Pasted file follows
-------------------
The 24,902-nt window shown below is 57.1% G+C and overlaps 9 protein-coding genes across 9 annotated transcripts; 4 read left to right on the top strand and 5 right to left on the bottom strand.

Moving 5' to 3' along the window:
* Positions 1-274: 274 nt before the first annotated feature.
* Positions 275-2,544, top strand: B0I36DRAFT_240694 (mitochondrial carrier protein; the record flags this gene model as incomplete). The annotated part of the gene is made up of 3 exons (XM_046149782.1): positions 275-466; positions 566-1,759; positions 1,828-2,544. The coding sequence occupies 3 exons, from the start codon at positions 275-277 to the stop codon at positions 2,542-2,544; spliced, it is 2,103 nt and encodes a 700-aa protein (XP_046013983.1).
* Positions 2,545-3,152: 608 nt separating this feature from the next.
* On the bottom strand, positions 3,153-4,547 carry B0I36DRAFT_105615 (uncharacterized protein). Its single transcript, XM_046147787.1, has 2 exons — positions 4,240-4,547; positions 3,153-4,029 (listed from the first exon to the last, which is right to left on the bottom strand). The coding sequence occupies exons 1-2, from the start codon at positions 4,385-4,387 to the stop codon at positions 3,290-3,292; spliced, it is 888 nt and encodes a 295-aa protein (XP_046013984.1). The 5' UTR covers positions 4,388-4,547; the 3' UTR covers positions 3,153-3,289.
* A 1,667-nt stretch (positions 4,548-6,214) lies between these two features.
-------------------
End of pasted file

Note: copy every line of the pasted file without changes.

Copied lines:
The 24,902-nt window shown below is 57.1% G+C and overlaps 9 protein-coding genes across 9 annotated transcripts; 4 read left to right on the top strand and 5 right to left on the bottom strand.

Moving 5' to 3' along the window:
* Positions 1-274: 274 nt before the first annotated feature.
* Positions 275-2,544, top strand: B0I36DRAFT_240694 (mitochondrial carrier protein; the record flags this gene model as incomplete). The annotated part of the gene is made up of 3 exons (XM_046149782.1): positions 275-466; positions 566-1,759; positions 1,828-2,544. The coding sequence occupies 3 exons, from the start codon at positions 275-277 to the stop codon at positions 2,542-2,544; spliced, it is 2,103 nt and encodes a 700-aa protein (XP_046013983.1).
* Positions 2,545-3,152: 608 nt separating this feature from the next.
* On the bottom strand, positions 3,153-4,547 carry B0I36DRAFT_105615 (uncharacterized protein). Its single transcript, XM_046147787.1, has 2 exons — positions 4,240-4,547; positions 3,153-4,029 (listed from the first exon to the last, which is right to left on the bottom strand). The coding sequence occupies exons 1-2, from the start codon at positions 4,385-4,387 to the stop codon at positions 3,290-3,292; spliced, it is 888 nt and encodes a 295-aa protein (XP_046013984.1). The 5' UTR covers positions 4,388-4,547; the 3' UTR covers positions 3,153-3,289.
* A 1,667-nt stretch (positions 4,548-6,214) lies between these two features.